Permutations and Combinations

2.1 STEP ONE: The Multiplication Principle

Lesson materials located below the video overview.

Let’s start with a tiny puzzle:

There are three major highways from Adelaide to Brisbane, and four major highways from Brisbane to Canberra.

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How many different routes can one take to travel from Adelaide to Canberra, always moving eastward in this diagram?

 

THINKING MOMENT: Is the answer \(7\)  from  \(3 + 4\),  or is the answer \(12\) from \(3 \times 4\)? Is addition or multiplication appropriate here?

 

One way to think of this is to say that for each choice of route from \(A\) to \(B\) – top, middle, or bottom – there are four choices with which to complete the journey to \(C\). We thus have a total of \(4+4+4\) possible journeys: three groups of four. This repeated addition (which is multiplication for counting numbers) shows that multiplication, \(3 \times 4\), is the appropriate answer. The are a total of \(12\) possible routes from \(A\) to \(C\).

 

Let’s take the puzzle up a notch:

Suppose there are also six major highways from Canberra to Darwin.

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How many different routes are there from \(A\)  to \(D\)?

 

Be very clear in your mind that the answer is appropriately given by multiplication: \(3 \times 4 \times 6 = 72\) . (For each of the twelve routes from \(A\) to \(C\), we have six options for completing the journey. That’s twelve groups of six.)

 

Exercise 1: I own five different shirts, four different pairs of trousers and two sets of shoes. How many different outfits could you see me in?

 

Exercise 2: There are ten possible movies I can see and ten possible snacks I can eat while at the movies. I am going to see a film tonight and I will eat a snack. How many choices do I have in all for a movie/snack combo?

 

All the answers to exercise problems appear in the COMPANION GUIDE to this Permutations and Combinations course. 

 

We have a general principle:

THE MULTIPLICATION PRINCIPLE:  If there are \(a\) ways to complete a first task and  \(b\) ways to complete a second task, and no outcome from the first in any way affects a choice of outcome from the second, then there are \(a \times \b)  ways to complete both tasks as a pair.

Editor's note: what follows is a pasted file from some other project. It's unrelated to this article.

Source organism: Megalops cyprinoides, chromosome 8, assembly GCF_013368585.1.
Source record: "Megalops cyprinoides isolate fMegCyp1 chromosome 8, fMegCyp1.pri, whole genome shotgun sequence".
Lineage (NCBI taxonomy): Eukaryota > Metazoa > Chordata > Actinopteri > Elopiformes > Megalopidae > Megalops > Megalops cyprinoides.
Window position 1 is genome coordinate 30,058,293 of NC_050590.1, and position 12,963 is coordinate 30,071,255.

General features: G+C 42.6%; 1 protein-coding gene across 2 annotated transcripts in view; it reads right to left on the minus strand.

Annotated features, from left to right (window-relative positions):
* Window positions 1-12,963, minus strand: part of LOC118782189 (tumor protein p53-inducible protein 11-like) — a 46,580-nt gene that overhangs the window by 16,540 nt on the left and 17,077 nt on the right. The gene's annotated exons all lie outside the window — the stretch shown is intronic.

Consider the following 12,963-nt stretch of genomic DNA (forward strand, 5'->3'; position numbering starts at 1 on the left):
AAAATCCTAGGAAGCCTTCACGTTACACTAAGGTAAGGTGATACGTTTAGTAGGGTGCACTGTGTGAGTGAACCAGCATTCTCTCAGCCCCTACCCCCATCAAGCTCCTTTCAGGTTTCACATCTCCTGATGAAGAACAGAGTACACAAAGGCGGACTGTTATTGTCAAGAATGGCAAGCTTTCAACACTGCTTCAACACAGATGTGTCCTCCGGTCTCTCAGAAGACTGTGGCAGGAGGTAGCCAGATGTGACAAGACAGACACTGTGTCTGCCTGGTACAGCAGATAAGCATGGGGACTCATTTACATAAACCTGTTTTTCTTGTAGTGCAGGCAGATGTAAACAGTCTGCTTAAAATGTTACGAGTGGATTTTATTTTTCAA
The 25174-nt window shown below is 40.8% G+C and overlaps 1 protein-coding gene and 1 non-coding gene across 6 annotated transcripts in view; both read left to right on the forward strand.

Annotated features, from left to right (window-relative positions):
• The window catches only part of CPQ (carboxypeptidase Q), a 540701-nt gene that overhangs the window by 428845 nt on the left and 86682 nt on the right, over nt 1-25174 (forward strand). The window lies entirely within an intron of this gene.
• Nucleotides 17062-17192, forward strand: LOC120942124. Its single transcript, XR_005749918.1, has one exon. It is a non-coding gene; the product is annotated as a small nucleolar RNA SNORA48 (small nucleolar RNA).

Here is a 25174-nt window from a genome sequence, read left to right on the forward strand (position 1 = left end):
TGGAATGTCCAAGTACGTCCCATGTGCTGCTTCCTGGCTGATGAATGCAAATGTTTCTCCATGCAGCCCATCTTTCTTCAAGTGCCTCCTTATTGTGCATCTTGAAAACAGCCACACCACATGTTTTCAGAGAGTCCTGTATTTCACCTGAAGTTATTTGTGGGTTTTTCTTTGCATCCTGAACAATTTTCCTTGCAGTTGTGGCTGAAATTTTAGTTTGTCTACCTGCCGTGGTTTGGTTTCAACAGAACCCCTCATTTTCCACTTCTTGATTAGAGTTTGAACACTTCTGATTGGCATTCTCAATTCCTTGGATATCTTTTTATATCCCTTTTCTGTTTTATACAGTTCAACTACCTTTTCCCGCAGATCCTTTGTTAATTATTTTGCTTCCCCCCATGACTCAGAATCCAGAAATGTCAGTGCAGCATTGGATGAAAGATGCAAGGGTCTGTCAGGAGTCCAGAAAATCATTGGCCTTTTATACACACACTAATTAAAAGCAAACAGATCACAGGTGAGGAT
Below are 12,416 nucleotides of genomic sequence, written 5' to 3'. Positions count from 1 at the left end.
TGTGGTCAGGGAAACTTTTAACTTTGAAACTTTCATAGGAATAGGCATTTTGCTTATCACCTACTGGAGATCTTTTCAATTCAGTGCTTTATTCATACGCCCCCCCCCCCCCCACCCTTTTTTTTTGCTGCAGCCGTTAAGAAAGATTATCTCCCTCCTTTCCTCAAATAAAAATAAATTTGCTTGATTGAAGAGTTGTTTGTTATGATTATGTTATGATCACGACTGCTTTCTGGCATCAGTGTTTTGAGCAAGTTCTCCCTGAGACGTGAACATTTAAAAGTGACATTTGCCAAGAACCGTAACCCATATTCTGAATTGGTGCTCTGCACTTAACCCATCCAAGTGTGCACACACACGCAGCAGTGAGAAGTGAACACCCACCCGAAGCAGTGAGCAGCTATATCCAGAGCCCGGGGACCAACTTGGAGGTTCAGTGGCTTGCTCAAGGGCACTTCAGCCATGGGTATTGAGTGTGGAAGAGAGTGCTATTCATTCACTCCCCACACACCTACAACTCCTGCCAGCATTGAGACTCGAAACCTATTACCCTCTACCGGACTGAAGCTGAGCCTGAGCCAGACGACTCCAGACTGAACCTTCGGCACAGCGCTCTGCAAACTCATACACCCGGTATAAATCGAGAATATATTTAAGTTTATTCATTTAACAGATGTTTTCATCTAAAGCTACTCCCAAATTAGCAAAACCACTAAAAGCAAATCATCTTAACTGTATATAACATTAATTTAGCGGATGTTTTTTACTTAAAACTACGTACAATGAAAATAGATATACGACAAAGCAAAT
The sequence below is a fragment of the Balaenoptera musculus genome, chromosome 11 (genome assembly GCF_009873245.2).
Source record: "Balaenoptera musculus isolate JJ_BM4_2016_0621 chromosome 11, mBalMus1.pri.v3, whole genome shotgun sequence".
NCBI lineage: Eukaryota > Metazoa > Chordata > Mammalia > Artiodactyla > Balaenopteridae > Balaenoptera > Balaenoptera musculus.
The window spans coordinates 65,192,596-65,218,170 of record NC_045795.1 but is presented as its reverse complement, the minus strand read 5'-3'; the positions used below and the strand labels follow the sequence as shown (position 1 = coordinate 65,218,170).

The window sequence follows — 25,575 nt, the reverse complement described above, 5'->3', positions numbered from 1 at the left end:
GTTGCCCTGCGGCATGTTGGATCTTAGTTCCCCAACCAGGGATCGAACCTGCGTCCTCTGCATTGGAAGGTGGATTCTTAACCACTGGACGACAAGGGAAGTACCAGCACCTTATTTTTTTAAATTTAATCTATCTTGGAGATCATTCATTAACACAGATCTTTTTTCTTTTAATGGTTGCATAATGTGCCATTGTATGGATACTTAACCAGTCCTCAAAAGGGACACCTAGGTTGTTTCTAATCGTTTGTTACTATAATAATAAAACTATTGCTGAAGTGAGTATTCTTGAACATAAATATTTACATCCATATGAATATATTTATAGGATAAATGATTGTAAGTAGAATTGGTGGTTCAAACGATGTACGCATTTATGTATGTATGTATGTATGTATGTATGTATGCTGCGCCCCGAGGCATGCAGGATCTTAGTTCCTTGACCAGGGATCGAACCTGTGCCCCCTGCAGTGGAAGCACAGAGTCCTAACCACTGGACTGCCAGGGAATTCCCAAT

This principle readily extends to the completion of more than one task.

 

Exercise 3: Explain the clause stated in the middle of the multiplication principle. What could happen if different outcomes from the first task affect choices available for the second task? Give a concrete example.

                                                                                   

EXAMPLE: On a multiple choice quiz there are five questions, each with three choices for an answer:

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I decide to fill out my answers randomly. In how many different ways could I fill out the quiz? 

Answer: This is a five-task process:

Task 1: Answer question one:  \(3\)ways

Task 2: Answer question two:  \(3\) ways

Task 3: Answer question three:  \(3\) ways

Task 4: Answer question four:  \(3\) ways

Task 5: Answer question five:  \(3\) ways

 By the multiplication principle there are \(3 \times 3 \times 3 \times 3 \times 3 = 3^{5}\)  ways to complete the quiz.

 

That’s all there is to say about this first step to counting!

 

SOME PRACTICE:

Again, all the answers are in the COMPANION GUIDE to this course.

Exercise 4: A multiple choice quiz has 10 questions each with 4 different possible answers. In how many ways can one fill out the quiz?

 

Exercise 5: Ten people are up for election. In how many ways can one fill out a ballot for “president” and for “vice president”?

 

Exercise 6: In how many ways can I arrange six people in a line?

 

Exercise 7: In how many ways can one write down three vowels in order from left to right? How does the answer change if we insist that the vowels all be different?

 

Exercise 8: How many different paths are there from \(A\)  to \(G\)?P11004

 

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